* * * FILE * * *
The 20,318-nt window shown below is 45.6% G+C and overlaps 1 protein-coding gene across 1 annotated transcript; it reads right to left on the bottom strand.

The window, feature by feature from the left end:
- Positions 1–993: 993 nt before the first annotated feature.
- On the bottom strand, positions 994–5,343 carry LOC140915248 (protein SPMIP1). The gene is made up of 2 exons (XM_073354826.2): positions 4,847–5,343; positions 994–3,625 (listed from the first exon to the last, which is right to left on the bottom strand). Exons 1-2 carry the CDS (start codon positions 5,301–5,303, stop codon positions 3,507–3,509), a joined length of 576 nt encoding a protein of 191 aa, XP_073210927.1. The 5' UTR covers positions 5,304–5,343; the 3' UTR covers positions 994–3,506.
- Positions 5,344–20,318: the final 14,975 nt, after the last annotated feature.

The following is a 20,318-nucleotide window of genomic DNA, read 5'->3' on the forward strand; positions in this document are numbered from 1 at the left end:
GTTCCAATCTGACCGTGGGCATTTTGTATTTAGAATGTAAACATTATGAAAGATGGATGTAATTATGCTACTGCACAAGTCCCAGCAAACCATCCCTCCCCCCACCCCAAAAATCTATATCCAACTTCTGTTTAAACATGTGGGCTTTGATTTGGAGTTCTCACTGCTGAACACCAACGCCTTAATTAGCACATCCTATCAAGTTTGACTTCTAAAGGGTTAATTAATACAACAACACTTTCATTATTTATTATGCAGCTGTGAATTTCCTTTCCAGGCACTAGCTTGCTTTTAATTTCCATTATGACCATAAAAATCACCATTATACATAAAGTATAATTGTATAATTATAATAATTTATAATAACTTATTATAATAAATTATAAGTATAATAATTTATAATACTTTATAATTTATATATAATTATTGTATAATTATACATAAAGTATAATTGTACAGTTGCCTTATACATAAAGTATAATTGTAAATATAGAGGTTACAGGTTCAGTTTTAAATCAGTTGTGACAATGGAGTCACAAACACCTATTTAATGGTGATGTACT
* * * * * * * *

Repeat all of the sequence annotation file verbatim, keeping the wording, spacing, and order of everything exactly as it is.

The 20,318-nt window shown below is 45.6% G+C and overlaps 1 protein-coding gene across 1 annotated transcript; it reads right to left on the bottom strand.

The window, feature by feature from the left end:
- Positions 1–993: 993 nt before the first annotated feature.
- On the bottom strand, positions 994–5,343 carry LOC140915248 (protein SPMIP1). The gene is made up of 2 exons (XM_073354826.2): positions 4,847–5,343; positions 994–3,625 (listed from the first exon to the last, which is right to left on the bottom strand). Exons 1-2 carry the CDS (start codon positions 5,301–5,303, stop codon positions 3,507–3,509), a joined length of 576 nt encoding a protein of 191 aa, XP_073210927.1. The 5' UTR covers positions 5,304–5,343; the 3' UTR covers positions 994–3,506.
- Positions 5,344–20,318: the final 14,975 nt, after the last annotated feature.

The following is a 20,318-nucleotide window of genomic DNA, read 5'->3' on the forward strand; positions in this document are numbered from 1 at the left end:
GTTCCAATCTGACCGTGGGCATTTTGTATTTAGAATGTAAACATTATGAAAGATGGATGTAATTATGCTACTGCACAAGTCCCAGCAAACCATCCCTCCCCCCACCCCAAAAATCTATATCCAACTTCTGTTTAAACATGTGGGCTTTGATTTGGAGTTCTCACTGCTGAACACCAACGCCTTAATTAGCACATCCTATCAAGTTTGACTTCTAAAGGGTTAATTAATACAACAACACTTTCATTATTTATTATGCAGCTGTGAATTTCCTTTCCAGGCACTAGCTTGCTTTTAATTTCCATTATGACCATAAAAATCACCATTATACATAAAGTATAATTGTATAATTATAATAATTTATAATAACTTATTATAATAAATTATAAGTATAATAATTTATAATACTTTATAATTTATATATAATTATTGTATAATTATACATAAAGTATAATTGTACAGTTGCCTTATACATAAAGTATAATTGTAAATATAGAGGTTACAGGTTCAGTTTTAAATCAGTTGTGACAATGGAGTCACAAACACCTATTTAATGGTGATGTACT